A Historical Collection
Edited By Anthony J. Nocella II and Amber E. George
Intersectionality of Critical Animal Studies: A Historical Collection represents the very best that the internationally scholarly Journal for Critical Animal Studies (JCAS) has published in terms of articles that are written by public critical scholar-activists-organizers for public critical scholar-activists-organizers. This move toward publishing pieces about engaging social change, rather than high-theoretical detached analysis of nonhuman animals in society, is to regain focus for liberation at all costs. The essays in this collection focus on intersectionality scholarship within the realm of Critical Animal Studies, and discuss issues related to race, gender, disability, class, and queerness. Not only are these articles historically signiﬁcant within the ﬁeld of Critical Animal Studies, but they are integral to the overall social justice movement. Intersectionality of Critical Animal Studies: A Historical Collection should be read by anyone interested in the Critical Animal Studies ﬁeld, as we consider them to be classic writings that should be respected as foundational texts. There are many interesting and innovative texts, but these are historical, not only because they were published in JCAS, but because they were among the ﬁrst to publish on a particular intersectional issue.
Chapter Two: From Beastly Perversions to the Zoological Closet: Animals, Nature, and Homosex (Jovian Parry)
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From Beastly Perversions to the Zoological Closet
Animals, Nature, and Homosex
A wealth of recent scholarship in cultural and literary studies and the social sciences is concerned with the myriad relations, both material and semiotic, between human and non(or other than-)human animals.1 Social theorists such as Haraway (2003, 2008), Agamben (2004), and Derrida (2002) have argued that the human–animal divide, like so many other binary constructions before it (white/nonwhite, masculine/feminine, culture/nature, and straight/gay, to name a few), is historically and culturally nuanced, blurry and co-constructed rather than essential and fixed—in certain key ways, humans become humans through recourse to a discursively constructed animal “other.” Ideas about gender and sexuality feature prominently in the construction of the human in relation to the animal: as biologist and historian of science Donna Haraway provocatively states in When Species Meet, “species reeks of race and sex” (2008, p. 18). Cultural theorist Jennifer Terry puts it another way: “Animals help us tell stories about ourselves, especially when it comes to matters of sexuality,” she writes (Terry, 2000, p. 151).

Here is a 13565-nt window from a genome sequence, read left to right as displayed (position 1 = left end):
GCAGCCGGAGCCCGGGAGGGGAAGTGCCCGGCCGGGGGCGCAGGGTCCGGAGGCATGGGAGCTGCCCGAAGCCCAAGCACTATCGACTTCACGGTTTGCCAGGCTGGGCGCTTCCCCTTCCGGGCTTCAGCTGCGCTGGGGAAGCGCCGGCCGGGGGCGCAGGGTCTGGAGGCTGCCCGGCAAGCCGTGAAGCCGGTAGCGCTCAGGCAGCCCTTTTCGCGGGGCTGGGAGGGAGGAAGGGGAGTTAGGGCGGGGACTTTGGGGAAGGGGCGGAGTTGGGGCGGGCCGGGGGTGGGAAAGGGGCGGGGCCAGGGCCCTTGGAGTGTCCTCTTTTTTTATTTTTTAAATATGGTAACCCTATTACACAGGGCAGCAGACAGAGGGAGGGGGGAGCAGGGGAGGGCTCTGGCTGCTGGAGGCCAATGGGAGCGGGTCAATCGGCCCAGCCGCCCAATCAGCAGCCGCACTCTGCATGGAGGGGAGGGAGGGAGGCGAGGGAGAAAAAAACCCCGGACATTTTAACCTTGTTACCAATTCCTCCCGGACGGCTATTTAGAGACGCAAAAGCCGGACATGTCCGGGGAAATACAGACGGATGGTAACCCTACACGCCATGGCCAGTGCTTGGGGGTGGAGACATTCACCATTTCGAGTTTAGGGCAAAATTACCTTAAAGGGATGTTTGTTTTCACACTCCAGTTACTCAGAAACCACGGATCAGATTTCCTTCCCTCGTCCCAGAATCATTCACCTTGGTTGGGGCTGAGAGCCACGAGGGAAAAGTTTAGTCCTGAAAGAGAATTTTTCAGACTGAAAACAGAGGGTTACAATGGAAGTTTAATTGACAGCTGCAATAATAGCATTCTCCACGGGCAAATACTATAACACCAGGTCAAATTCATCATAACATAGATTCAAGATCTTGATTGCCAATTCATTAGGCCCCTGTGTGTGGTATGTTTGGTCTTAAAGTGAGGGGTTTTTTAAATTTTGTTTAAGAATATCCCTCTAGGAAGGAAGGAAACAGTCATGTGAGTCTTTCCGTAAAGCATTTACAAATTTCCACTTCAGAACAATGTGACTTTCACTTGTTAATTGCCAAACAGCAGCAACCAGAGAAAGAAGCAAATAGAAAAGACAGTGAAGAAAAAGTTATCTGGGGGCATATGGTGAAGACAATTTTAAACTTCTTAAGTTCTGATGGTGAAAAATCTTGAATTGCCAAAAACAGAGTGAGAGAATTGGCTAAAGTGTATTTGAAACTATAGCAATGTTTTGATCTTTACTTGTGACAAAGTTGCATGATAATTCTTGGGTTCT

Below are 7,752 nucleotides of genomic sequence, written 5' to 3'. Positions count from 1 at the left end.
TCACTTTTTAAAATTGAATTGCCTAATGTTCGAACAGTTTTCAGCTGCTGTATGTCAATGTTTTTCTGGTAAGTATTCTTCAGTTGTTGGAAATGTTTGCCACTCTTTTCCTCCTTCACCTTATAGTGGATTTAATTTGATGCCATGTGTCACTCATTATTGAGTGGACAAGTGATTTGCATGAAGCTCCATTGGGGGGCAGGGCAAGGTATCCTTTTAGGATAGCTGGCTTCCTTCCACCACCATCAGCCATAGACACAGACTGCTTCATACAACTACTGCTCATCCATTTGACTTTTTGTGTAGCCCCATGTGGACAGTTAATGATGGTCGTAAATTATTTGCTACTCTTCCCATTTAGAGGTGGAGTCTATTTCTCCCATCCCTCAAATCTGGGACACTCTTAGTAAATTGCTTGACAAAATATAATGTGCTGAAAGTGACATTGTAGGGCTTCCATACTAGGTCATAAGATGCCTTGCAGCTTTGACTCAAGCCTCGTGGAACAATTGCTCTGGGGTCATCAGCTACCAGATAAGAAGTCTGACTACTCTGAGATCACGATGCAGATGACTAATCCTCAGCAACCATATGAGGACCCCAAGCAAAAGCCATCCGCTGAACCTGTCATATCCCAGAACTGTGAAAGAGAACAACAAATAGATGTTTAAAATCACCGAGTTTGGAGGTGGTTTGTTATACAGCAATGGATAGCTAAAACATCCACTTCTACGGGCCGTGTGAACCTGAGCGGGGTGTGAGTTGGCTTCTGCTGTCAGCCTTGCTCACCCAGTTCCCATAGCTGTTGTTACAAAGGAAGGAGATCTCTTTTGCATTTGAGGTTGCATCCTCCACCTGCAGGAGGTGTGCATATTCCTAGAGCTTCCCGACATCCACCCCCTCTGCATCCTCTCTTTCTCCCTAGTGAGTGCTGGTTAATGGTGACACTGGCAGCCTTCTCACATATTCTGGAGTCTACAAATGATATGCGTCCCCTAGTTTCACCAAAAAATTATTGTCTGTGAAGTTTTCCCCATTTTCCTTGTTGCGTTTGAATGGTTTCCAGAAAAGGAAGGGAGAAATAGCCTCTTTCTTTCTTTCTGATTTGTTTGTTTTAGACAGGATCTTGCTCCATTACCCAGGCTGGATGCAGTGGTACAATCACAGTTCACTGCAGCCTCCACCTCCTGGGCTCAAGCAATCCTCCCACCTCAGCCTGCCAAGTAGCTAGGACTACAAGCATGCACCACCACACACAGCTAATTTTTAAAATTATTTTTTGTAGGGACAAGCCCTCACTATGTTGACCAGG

In considering how the sexual behavior of nonhuman animals becomes entangled in the stories we tell ourselves about our own sexual proclivities, “Nature” is a key and recurring term, and one with multiple, overlapping and historically contingent meanings. “Nature” and “the natural” have frequently been invoked throughout Western history2 as denoting something...
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